In artist Kay Rosen’s exhibition at Gallery 400, the play between the visual and verbal structures of language, and the meaning derived, is of primary concern. The exhibition will evolve over the next three months from its current selection of collages and a video to a wall painting and an accompanying essay titled “The Center is a Concept.” Despite its incomplete state, the pieces on view now are intelligent and playful examples of Rosen’s conceptual aesthetic.
In “HIJACKED,” from 2002, Rosen created a collage of book covers using the Kinsey Millhone series by crime thriller author Sue Grafton. Grafton’s covers, ripe for Rosen’s art, make a simple game with words. “L is for Lawless,” is one title; “M is for Malice” is another. As the alphabet plods along, so does Grafton’s series. From this stream, Rosen plucks a few titles and arranges them in a crossword-puzzle style on a wall. Rosen barely more than re-presents these covers because in their current state they are like readymade Rosen pieces, complete with the artist’s signature punning style.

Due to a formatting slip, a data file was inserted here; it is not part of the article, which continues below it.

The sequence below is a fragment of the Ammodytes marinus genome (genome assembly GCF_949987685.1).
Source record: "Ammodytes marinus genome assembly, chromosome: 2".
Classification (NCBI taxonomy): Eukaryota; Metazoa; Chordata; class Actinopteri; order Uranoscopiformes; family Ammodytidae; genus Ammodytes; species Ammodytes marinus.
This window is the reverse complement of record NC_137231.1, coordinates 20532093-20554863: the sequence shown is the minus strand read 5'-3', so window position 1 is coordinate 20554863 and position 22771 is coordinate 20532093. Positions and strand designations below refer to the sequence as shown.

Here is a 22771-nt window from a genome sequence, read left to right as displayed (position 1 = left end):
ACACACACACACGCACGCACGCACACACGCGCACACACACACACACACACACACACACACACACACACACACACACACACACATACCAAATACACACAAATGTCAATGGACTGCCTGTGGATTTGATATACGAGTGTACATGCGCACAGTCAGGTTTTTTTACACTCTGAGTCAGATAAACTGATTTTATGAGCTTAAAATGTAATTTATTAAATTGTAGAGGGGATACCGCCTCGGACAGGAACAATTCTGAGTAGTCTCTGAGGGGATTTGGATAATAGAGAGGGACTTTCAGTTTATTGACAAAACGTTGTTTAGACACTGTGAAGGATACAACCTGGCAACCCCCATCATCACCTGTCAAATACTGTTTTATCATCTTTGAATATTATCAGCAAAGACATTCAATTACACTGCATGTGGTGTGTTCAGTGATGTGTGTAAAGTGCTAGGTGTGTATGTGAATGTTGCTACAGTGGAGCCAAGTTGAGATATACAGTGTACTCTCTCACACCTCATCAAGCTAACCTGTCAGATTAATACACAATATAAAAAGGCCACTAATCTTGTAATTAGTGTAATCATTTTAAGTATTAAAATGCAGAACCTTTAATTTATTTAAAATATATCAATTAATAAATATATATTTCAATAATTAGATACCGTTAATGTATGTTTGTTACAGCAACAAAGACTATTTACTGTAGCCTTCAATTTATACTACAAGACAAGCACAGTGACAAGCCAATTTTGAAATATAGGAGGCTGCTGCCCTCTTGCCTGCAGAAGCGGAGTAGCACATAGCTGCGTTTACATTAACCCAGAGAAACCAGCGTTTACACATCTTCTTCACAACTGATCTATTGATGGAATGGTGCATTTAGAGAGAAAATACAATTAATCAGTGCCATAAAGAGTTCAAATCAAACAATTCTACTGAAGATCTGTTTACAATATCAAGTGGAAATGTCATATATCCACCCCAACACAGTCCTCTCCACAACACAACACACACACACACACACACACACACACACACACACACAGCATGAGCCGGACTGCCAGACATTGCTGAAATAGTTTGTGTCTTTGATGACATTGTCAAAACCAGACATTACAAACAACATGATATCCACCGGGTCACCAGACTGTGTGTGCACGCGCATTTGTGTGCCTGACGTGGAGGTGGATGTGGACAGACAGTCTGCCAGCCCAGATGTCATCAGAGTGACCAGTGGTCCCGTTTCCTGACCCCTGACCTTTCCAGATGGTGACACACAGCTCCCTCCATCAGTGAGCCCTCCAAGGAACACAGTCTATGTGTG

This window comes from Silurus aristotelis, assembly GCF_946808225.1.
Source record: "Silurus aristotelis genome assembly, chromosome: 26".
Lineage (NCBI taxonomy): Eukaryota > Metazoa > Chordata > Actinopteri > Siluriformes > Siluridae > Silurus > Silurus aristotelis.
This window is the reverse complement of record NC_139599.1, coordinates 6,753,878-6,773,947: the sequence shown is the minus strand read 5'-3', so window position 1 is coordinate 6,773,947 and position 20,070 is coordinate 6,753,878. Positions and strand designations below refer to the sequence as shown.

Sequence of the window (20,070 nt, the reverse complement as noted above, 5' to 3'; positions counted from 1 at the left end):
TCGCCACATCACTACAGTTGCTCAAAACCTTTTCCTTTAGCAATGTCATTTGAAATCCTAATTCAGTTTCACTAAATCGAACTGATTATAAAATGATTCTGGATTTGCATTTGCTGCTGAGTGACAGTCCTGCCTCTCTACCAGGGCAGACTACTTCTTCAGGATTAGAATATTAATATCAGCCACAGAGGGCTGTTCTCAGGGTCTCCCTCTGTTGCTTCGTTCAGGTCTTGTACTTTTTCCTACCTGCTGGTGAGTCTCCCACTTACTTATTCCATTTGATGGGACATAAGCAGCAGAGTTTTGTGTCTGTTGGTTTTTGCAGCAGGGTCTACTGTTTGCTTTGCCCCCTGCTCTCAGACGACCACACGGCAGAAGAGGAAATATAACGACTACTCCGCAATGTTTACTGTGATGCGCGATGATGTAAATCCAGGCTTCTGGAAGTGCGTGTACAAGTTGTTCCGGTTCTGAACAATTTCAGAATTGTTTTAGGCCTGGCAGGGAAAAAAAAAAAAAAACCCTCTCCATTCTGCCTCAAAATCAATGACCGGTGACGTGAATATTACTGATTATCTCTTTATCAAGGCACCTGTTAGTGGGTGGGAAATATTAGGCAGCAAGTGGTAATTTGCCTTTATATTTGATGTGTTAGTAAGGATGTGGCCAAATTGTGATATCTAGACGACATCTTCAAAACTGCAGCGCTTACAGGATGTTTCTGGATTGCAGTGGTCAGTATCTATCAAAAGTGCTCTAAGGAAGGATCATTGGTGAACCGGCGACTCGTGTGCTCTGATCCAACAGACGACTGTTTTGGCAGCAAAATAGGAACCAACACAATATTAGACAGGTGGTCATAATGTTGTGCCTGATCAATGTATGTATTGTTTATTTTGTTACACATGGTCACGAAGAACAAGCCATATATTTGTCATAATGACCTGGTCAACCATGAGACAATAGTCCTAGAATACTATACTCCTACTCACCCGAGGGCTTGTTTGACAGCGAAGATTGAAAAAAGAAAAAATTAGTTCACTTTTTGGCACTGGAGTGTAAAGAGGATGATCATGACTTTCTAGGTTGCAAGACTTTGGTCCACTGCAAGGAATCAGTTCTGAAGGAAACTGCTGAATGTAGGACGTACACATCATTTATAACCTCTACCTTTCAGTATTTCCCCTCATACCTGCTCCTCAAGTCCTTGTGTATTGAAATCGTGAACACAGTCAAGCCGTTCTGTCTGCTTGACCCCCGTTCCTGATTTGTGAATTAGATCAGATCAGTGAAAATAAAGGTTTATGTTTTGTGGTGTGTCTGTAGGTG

In “W,” from 2003, Rosen appropriates an image from the New York Times on beige card stock with a capitalized W placed on top of the image. One can easily draw conclusions. The photo shows a complete state of decay and destruction. A group of soldiers ascend stairs in a building. The specifics of the image, coupled with the letter W, reference former President George W. Bush and the unending Iraq war that first began in 2003. The letter, now typecast, is no longer a building block for other words. It is a whispered curse. (Britt Julious)
Through November 21 at Gallery 400, 400 S. Peoria St.